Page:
A belated Happy New Year! The year is getting underway now; our families are returning from holidays and preparing for school and work in the year ahead. At a time like this, the lectionary appears to be “getting underway” as well. Over this coming week, we will observe different gospel characters and crowds being somewhat taken aback by Jesus’ radical way of operating. The reading cycle for this liturgical year wastes zero time: we went from Jesus being born as the new Messianic King in Luke’s gospel, straight into Jesus as an adult in ministry. We have in effect gone straight from first gear to sixth gear.
The characters in this week’s gospels find themselves too going from first to sixth gear. Today John, seemingly in passing, tells those around him that, over there walking around and about the area is the Messiah. On Monday, Jesus is quizzed for why his followers don’t fast; he has an answer. On Tuesday, Jesus is quizzed on why his disciples are lax with Sabbath rules around food; he has an answer. On Wednesday, Jesus heals a man on a Sabbath; he has to defend himself and he is not happy. On Thursday, Jesus is in full swing, healing and exorcizing demons and people flock to him from in droves. On Friday, Jesus goes ahead and picks his 12 apostles. Finally on Saturday, Jesus’ relatives think he has gone mad; he is not taking precautions with his rowdy fans drawn by his rock star status.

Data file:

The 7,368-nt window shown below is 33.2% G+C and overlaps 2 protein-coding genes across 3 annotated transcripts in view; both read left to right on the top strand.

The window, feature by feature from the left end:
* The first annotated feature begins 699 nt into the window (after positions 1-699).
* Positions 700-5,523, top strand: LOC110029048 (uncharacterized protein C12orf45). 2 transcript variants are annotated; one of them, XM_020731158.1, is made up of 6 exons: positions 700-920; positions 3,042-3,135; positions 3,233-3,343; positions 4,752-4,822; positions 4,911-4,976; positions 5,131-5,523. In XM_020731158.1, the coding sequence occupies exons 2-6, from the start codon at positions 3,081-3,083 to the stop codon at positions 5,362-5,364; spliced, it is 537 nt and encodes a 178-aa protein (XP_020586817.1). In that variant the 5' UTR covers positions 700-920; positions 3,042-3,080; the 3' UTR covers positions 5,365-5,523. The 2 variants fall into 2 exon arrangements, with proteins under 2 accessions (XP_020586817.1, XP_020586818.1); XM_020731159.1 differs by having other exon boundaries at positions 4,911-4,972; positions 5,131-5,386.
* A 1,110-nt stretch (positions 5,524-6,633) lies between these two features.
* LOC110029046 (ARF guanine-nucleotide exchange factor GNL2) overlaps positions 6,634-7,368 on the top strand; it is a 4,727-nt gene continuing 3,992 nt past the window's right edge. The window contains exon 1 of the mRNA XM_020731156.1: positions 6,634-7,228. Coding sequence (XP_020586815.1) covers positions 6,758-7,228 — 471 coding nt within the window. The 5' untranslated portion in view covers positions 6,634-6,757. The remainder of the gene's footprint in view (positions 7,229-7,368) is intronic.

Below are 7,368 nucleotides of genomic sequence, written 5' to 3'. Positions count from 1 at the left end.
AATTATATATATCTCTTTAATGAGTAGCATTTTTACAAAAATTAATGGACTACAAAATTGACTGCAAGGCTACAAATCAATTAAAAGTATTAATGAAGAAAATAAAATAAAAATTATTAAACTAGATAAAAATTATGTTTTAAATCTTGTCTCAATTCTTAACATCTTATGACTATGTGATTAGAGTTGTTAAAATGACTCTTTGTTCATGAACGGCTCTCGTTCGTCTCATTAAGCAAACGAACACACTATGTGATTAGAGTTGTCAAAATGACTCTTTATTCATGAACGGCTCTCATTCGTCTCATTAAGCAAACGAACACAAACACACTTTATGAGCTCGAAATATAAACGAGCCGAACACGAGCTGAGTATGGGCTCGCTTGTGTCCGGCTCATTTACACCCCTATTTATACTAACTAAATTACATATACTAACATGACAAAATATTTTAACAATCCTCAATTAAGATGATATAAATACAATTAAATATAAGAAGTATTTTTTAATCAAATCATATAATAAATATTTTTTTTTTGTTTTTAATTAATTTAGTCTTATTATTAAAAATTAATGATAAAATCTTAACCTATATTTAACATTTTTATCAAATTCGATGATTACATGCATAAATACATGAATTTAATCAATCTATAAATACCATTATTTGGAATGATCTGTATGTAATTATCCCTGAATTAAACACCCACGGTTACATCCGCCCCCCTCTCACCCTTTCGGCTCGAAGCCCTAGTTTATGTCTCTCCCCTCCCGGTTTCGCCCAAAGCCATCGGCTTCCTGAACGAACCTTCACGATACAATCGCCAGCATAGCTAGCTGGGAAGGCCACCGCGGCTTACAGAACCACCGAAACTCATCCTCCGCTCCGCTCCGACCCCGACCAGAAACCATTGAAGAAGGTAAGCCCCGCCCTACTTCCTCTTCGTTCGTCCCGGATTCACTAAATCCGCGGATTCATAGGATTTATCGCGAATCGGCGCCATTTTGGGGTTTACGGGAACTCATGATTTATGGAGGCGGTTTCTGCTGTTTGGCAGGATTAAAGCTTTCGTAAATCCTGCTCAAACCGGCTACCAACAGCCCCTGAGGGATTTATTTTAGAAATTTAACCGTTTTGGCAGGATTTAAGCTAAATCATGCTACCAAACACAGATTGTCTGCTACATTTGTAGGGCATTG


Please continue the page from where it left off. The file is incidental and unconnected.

For the idea of an arc running through the week, I am indebted here to my confrere Fr. Ashwin Acharya. He hosts a podcast channel called, Suspended in the Word. The channel seeks to draw the narrative arc, which carries over each Sunday to draw forth the emerging picture, building over the year. The committee that arranged the readings themselves also maintained some program: This year the lectionary stays faithful to the structure of the gospel. During Ordinary Time, we will journey from Sundays dedicated to the sermons on the Mount; to ones about instructions to his missionaries; to ones about parables; to those about the Church ending in weeks 32 to 34 in passages about the end times. Interleaved between these clusters are other topics, which do not require detailing here.
Why do I bother telling you this? Because we are all disciples – students – of Christ. We may be separated by time and death, but we stand with the first Disciples of Christ through baptism. What we are not, are spectators. Through the gospel’s program, Christ teaches you and me as much as he taught his contemporaries. It is not for nothing that we end our readings with “The Word of the Lord!”
Some questions, then, that we may contemplate are: How am I transforming over the weeks as I learn from Christ through the readings and homilies at Mass? How do I integrate what I learn? Do I need to journal? What does homework and preparation look like for me? I have heard these readings my whole life – what am I doing to hear them in a fresh way this year? I, Fr. Francis, include myself in these questions.
To integrate Jesus’ teachings and challenges into our faith is to prepare ourselves for the times when God breaks into our lives, or the parish embarks in a new direction of Catholic living (I think of our strategic plan here). Our learning and integrating prepare us for those moments when we jump from first gear to sixth gear.
I look forward to our adventure together as Jesus Christ’s disciples on the Sunshine Coast in 2023!
Fr Francis Fernandes